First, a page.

Right off the bat, Hopper clarifies that she is, of course, not the first female music writer. The title serves as a call to recognize those who came before her and question why women aren’t more visible in this field. Hopper’s writing throughout the essays in The First Collection is pointed and distinctive, and I especially enjoyed her personal musings on her relationship with music. I wasn’t a Riot Grrl in the ’90s and punk isn’t my taste per se, but the feminist messaging certainly spoke to me then and Hopper’s insights on this subject affected me now, too. I don’t remember every essay (there are many), but the ones that still stand out to me a year after reading The First Collection are those about Miley Cyrus, the commercialism and corporatization of punk and alternative music festivals (Vans Warped Tour, Lollapalooza), the making of Hole’s Live Through This (even though I can’t stand Hole!), and her trip to Michael Jackson’s hometown after he died. The best and most thorough piece, though, is her interview with Jim DeRogatis about R. Kelly’s sexual misconduct and assault of underage black girls, who received no justice and whose lives were basically ruined (DeRogatis is the one who originally broke the story).

The First Collection was one of the best books I read in 2016, and I sure hope this book, Hopper, and her predecessors inspire a new generation of women music writers in the future.

Read in March 2016.

reading recap: march 2017

I had another prolific month of reading! It’s really nice to be back in a groove after so many blah months. I’m trying to catch up on books I’ve had forever and not buy new ones, and I’m doing okay with that, better than in the past. My audiobook reading has skyrocketed, though. Without a regular 8-to-5 I have tons of time to listen at home and on bus/subway rides. These ten books makes my 2017 total 27 already—more than halfway to my Goodreads goal of 50 for the year, so I may raise that soon enough!

  • Americanah … Chimamanda Ngozi Adichie
  • The Stranger in the Woods (audio) … Michael Finkel, read by Mark Bramhall
  • When Breath Becomes Air … Paul Kalanithi
  • The Last One (win) … Alexandra Oliva
  • Psycho (audio) … Robert Bloch, read by Paul Michael Garcia
  • Brown Girl Dreaming (audio) … Jacqueline Woodson, read by author
  • Get in Trouble: Stories … Kelly Link
  • One Flew Over the Cuckoo’s Nest (audio) … Ken Kesey, read by Tom Parker
  • Hidden Figures (ebook) … Margot Lee Shetterly
  • Mom & Me & Mom (audio) … Maya Angelou, read by author

One Flew Over the Cuckoo’s NestWhen Breath Becomes Air, and The Stranger in the Woods were my favorites read in March. I loved Americanah, but I finished right before Adichie’s controversial interview comments came out, so I’m still sort of reconciling my feelings about it in retrospect. There were some really great stories in Get in Trouble, too, and Psycho was fabulous. I really wanted Hidden Figures to live up to all the grand hype, but for me it fell flat. The parts about the women themselves and their lives were excellent, but you have to wade through lots of textbook-like technical chapters that bored me. I still want to see the movie, though.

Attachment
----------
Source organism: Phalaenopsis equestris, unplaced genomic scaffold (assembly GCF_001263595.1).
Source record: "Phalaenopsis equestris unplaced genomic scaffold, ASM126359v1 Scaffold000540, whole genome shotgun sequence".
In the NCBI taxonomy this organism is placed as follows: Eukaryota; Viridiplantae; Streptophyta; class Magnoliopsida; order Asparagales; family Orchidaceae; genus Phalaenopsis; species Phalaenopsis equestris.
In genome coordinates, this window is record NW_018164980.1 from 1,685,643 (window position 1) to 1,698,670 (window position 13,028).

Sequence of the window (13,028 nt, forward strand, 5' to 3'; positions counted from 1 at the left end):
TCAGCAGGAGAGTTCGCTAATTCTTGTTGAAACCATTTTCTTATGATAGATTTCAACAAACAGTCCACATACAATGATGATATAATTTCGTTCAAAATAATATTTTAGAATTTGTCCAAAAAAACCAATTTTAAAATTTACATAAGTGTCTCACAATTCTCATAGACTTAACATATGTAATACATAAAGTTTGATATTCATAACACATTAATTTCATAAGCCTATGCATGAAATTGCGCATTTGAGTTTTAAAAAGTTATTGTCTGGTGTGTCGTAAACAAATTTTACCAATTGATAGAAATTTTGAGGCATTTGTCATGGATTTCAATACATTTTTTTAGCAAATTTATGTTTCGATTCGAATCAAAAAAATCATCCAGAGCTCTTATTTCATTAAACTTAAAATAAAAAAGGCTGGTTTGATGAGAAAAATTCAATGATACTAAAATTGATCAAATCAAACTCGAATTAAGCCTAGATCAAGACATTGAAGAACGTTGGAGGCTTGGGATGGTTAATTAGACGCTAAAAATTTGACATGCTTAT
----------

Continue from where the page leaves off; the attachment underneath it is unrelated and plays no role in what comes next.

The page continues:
Okay. I think if I’m going to be getting through this volume of books (or close to it) each month, I’m going to have to get back into individual posts. It’ll be good for me, another project to keep me occupied!

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reading recap: february 2017

I had a busy February. We saw three awesome concerts (Periphery, Joe Satriani, and Guns N’ Roses), went to the Singapore Botanic Gardens, tried more new restaurants, saw some good movies (Lego BatmanMoonlight), and I read a lot. I think I might have hit a new personal record for number of books read in one month (especially the short month of the year!).

feb-recap-2017

Difficult Women — This collection of stories was captivating, tumultuous, distressing, and real. Gay’s writing is almost poetic and cuts deep. She presents women who are complex, emotional, damaged, and who persevered through tragedies. I loved it—read it in two days.  **favorite**

You Can’t Touch My Hair — I wish Phoebe Robinson was my friend. And she gets her wish for Michelle Obama to be her friend. Basically I wish Phoebe and Michelle and I were all friends. I loved how Phoebe uses unfiltered humor to tell stories from her life while discussing how they relate to race, gender, pop culture, and more. My favorite part might be the letters to her young niece at the end.  **favorite**

Another Day in the Death of America — Gary Younge picked a random day and examined the short lives of ten children and teenagers who were killed by guns on that day in the US. It puts each victim and their death in context of economic and familial situations, education, race, etc. It’s a powerful book in line with Matthew Desmond’s Evicted. My only quibble is that the author said this book is not about gun control, and while it’s true that he doesn’t delve into the politics of gun control, a book about ten children murdered by guns can’t entirely not be about that.

Freedom is a Constant Struggle — This is a very thought-provoking collection, if repetitive and in need of another round of edits. I’m not sure it’s the best one to start with if you’re unfamiliar with Davis. The email interviews weren’t engaging at all. I did appreciate Davis’s articulation in connecting struggles throughout the world, from the US to Palestine to Turkey to Africa. She’s a brilliant scholar-activist to whom we should pay heed, especially in these times. Her take on remaining optimistic and mass movements through community organizing uplifted me.

Blood at the Root — This is the true history of how more than 1,000 black citizens were driven out of Forsyth County, Georgia, starting in 1912 when three black men were accused of murdering a white woman. It’s a fascinating, horrifying, difficult read but important that we learn the truths of our country and not the sugar-coated, edited versions. I think I would have gotten more out of this one reading on paper instead of listening on audio. Still, the events of Blood at the Root especially sting in that we still experience this sort of racial cleansing today, be it “white flight,” gentrification, disproportionate incarceration rates, etc.